After looking for something a bit different to read, I came across Murakami's The Wind Up Bird Chronicles, which I thoroughly enjoyed. In fact, this could be a review for both, because whilst the stories are very different, they both affected me in the same way. The Wind up Bird lead me to Kafka as I hadn't yet had my fill of Murakami's unusual, haunting and intelligent style.
Kafka on the Shore is not brilliant or perfect, and there are many flaws (I think), but despite all this, the story grabbed me from the beginning and didn't let go until the very end.
I liked the characters and found them believable, even though objectively they were all a tad unbelievable. I didn't find the story confusing, despite many confusing elements. Murakami leaves a lot to the reader (listener) to decide. I have my own theory on what it all meant, which works very well for me, but may not be even close to what others believe. That's one of Kafka's many appeals.
I loved the surreal style where you constantly wondered if it was supernatural events, or some kind of schizophrenic characters interpretation of the world.
It is hard to select one. Kafka, because I think you can relate to his lost-ness. Nakata is a character you cannot help but love, especially his conversations with cats. Colonel Sanders and Johnny Walker are right up there because of the absurdity.
The end of the book is moving but specifics would spoil it for those who have not read the book.
I listen to audiobooks when I drive and when I hike.
I tried a couple times to get into this novel, but I never got past the first three hours. My mind would just drift away because it was so slow moving. Maybe a story eventually develops, but I'll never know.
The story and the performance was amazing. I thoroughly enjoyed listening to this author and the performers. I thought it was humorous though hearing a New York accent for a Japanese truck driver; very entertaining.
Sure, I'd love to hear your story....
This long, winding book tackles so many uncomfortable topics in such a mystical way it is sometimes like you're reading an x-rated nursery rhyme. You squirm your way through some difficult concepts that the author manages by not quite telling you whether you're dealing with reality, dream, or divinity. But each and every character is relatable and empathetic and as we move from one character to the other I found myself longing to hurry to get back, then melting into the new character only to be snapped back again.
My only real criticism is the British narration that makes some characters sound like they're from Dickens, not Murakami. Even this is not enough of a distraction to prevent enjoying this incredible, but slightly mind-boggling book.
Probably no. It was wierd but not bad, just wierd.
I don't know. There was alot of unimportant information that did nothing to enhance the book.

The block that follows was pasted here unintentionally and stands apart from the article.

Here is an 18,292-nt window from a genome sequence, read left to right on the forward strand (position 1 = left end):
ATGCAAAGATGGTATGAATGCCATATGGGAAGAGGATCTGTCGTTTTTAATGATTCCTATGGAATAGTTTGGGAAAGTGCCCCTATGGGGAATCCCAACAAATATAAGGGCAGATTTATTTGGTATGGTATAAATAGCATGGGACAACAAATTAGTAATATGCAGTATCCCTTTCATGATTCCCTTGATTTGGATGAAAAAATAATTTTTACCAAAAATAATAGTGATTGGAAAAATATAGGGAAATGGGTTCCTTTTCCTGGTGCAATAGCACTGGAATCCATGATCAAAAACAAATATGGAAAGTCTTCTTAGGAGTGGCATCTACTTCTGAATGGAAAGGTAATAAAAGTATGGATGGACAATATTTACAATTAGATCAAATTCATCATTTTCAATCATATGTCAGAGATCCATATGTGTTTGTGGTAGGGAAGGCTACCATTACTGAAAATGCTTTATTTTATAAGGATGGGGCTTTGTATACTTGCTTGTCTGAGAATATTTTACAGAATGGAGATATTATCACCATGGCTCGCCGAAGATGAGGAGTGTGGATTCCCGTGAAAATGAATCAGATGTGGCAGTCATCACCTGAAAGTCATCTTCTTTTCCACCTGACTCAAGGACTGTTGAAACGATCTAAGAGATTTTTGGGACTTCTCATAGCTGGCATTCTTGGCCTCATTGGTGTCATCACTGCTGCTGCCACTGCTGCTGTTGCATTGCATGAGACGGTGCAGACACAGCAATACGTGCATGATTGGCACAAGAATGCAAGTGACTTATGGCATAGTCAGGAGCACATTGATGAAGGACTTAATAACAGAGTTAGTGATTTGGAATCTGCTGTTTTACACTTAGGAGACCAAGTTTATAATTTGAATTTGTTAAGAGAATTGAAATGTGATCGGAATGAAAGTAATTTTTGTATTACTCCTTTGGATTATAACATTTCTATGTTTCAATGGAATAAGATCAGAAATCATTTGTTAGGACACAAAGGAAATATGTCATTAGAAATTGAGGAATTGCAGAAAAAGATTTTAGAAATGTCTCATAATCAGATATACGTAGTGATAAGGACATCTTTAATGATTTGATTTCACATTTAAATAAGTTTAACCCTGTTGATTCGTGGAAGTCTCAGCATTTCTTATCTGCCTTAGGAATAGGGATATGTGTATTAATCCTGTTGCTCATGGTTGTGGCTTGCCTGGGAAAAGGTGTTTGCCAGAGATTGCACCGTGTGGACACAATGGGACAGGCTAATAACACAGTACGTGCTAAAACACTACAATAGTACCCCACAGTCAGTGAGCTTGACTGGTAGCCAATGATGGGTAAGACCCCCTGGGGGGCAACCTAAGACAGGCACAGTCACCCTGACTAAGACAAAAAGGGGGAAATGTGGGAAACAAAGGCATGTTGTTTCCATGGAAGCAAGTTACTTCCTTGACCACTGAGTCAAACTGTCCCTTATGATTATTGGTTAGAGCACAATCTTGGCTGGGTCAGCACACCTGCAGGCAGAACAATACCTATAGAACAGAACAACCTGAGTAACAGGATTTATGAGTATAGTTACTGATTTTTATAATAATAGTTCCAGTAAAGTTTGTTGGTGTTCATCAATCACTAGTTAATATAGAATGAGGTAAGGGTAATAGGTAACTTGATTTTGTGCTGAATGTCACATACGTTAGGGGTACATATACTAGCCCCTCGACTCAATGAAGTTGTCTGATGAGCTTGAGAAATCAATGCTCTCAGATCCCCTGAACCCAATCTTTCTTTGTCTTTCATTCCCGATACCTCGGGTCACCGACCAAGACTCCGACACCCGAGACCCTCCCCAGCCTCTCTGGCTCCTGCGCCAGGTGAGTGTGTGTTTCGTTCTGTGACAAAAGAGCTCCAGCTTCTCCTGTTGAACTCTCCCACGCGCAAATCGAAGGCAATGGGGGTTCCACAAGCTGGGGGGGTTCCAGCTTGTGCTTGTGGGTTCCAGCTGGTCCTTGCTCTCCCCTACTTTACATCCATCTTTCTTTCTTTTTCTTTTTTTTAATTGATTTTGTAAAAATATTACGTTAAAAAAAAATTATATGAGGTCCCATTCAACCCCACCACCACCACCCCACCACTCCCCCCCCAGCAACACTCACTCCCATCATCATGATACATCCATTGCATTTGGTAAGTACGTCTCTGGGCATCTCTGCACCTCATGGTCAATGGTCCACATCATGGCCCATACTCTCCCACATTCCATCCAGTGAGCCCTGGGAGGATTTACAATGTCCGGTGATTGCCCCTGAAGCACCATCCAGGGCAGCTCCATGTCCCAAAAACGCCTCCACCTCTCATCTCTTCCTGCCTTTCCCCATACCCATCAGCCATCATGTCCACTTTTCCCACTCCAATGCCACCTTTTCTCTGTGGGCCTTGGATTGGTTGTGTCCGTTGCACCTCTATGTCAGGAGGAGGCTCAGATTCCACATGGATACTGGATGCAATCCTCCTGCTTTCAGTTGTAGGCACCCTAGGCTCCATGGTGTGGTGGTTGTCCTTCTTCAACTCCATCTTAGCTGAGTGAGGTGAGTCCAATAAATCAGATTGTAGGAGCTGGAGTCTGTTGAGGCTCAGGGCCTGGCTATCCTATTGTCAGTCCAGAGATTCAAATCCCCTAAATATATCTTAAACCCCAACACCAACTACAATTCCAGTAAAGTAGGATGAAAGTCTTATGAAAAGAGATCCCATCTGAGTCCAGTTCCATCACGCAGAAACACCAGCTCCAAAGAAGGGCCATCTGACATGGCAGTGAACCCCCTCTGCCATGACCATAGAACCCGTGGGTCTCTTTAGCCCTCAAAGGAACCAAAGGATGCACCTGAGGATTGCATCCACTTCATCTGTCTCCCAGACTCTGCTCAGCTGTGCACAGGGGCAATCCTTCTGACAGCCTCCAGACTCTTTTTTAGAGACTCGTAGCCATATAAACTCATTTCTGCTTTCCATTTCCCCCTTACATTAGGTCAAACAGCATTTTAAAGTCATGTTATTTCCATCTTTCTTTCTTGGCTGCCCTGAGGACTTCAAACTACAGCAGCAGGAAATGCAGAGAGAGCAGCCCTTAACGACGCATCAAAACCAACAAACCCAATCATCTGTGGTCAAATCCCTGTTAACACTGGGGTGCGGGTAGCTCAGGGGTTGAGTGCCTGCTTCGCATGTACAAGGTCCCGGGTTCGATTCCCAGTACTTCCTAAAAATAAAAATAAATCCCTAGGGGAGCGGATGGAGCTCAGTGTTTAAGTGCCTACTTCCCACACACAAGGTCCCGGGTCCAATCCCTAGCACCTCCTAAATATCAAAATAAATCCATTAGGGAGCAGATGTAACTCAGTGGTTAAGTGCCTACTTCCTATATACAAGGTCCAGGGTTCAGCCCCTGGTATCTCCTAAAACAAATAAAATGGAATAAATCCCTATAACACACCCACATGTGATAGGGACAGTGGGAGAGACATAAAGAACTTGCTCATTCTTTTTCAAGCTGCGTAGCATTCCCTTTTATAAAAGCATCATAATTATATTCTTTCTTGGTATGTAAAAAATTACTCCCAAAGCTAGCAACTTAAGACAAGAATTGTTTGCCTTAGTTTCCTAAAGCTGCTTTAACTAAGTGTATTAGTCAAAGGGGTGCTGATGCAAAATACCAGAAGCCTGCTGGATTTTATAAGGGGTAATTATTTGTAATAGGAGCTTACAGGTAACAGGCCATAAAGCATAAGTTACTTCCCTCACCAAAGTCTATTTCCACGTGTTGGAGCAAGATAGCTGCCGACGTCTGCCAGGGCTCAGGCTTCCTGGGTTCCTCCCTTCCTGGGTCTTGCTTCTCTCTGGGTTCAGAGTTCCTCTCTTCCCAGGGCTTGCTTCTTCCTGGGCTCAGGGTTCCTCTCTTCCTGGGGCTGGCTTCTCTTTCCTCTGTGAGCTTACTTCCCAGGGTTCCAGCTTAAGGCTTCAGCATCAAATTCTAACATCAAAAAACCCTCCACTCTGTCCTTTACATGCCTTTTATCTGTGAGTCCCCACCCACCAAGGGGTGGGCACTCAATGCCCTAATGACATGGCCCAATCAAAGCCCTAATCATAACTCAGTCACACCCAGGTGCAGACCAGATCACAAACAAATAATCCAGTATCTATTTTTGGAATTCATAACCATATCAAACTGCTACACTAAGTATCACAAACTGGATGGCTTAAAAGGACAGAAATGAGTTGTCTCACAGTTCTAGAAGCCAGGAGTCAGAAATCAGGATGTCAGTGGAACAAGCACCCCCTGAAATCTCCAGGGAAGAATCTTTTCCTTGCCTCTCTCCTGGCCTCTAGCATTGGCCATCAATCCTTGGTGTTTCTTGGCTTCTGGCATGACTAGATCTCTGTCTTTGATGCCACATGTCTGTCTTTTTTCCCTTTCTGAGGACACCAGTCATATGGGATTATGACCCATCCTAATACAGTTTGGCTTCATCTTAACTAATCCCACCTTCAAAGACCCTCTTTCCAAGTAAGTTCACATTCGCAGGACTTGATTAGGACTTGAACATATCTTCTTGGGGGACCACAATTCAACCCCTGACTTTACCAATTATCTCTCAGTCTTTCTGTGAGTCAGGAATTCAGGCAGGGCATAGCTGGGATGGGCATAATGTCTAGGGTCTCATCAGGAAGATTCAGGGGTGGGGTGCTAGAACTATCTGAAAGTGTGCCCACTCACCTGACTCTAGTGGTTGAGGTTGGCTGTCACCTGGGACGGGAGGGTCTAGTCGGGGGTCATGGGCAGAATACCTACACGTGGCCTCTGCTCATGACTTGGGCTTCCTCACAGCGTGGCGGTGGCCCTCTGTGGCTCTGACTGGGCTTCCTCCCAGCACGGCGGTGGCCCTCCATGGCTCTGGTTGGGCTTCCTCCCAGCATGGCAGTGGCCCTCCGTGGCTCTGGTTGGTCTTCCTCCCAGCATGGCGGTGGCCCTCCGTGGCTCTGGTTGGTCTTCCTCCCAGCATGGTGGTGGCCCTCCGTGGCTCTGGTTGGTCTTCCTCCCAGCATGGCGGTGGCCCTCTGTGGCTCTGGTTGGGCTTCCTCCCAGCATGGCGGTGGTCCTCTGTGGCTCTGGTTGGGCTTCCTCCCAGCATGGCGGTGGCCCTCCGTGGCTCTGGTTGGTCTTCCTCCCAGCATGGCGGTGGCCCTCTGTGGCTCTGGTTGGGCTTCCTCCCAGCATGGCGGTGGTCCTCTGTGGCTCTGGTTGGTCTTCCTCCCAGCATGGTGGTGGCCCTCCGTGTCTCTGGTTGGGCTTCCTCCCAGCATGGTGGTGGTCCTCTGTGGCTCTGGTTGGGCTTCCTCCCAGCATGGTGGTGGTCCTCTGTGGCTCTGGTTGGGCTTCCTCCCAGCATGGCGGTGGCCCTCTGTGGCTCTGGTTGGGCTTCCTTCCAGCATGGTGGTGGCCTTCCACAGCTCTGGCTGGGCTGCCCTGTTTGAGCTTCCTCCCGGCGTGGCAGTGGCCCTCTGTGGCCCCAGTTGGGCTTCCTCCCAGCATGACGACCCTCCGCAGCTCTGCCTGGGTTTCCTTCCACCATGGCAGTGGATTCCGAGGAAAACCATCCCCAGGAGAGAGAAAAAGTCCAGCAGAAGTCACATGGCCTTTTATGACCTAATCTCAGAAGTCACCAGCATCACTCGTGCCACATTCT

The old guy, Nacamura something.
I can't be to negtive about the book it just wasn't my cup of tea and I can't really say anything to bad since this is someones hard work. Alot of wierd stuff went on in the book.
Thank you Barry, Grace and James for your insights. I will add this book is not for the rest of our Audible colleagues if their literary predilections do not include:
a) cats being captured, drugged and graphically murdered;
b) elements of Sophocles' Oedipus trotted out in a sophomoric ploy to graft a motif onto a teenage runaway tale;
c) writers like Murakami when they say things like "what I'd like to be is a unique writer who's different from everybody else" and "the key to understanding the novel lies in reading it multiple times."
Really? I mean really?
The audio version comes in 3 parts, and I stopped for good early into the third, out of respect for how little time we have on this earth, and how badly in need of a much ballsier editor this "unique" writer's work is. The narrative is a hot mess, and Murakami knows it, but wishes to continue the ruse, given his existing reputation. Interviews with him reveal he may believe himself to be a medium or channel. Tut tut.
Story aside, performance kudos to Sean Barrett whose Nakata & Hoshino voices alone were a welcome break from the book's meandering miasma.
I am a 27 year old nurse pursuing a nurse practitioner degree. My favorite book genres are: fantasy, science fiction, medicine and sociology
Well, I have yet to listen/read any Murakami title and NOT love it.
Kafka on the Shore weaves together mythology, Jungian archetypes, the paranormal and reality, creating a surreal world that is much like ours, and yet very different as well.
I feel as though I've gone through the looking glass, and emerged fascinated, in love with the bizarre ways things operate, the strange ways things are symbolic, the relationship between life and death, and everything in between.
I wanted to know what's next through the entire thing, and even though I just heard the last line five minutes ago, I wish I had more. Not that the story feels incomplete, as it is quite perfect. I just wish I had more Murakami in my library. I hungrily devour everything he's ever written and can't wait for more.
I read nothing that is popular.
It took me almost a week to finish reading "Kafka on the Shore." It is not because it was a bad read, but I wanted to take my time at consuming the story. I could had finish the book a lot faster, but after each break, it helped me understand what I read before and I could not wait where I left off..
By far, this book is well written, well executed and just overall good. I did not wanted the dream to end. It's just a brilliant read from start to finish and the fantasy world, talking cats and the family incest between Kafka and his mother and his sister(?), makes it to be a taboo subject, but they all come together so graciously that you just appreciate the mind of Haruki Murakami.
It took me a while on what should I title this review, but after writing this, the title just came to me.
A Gracious Dream.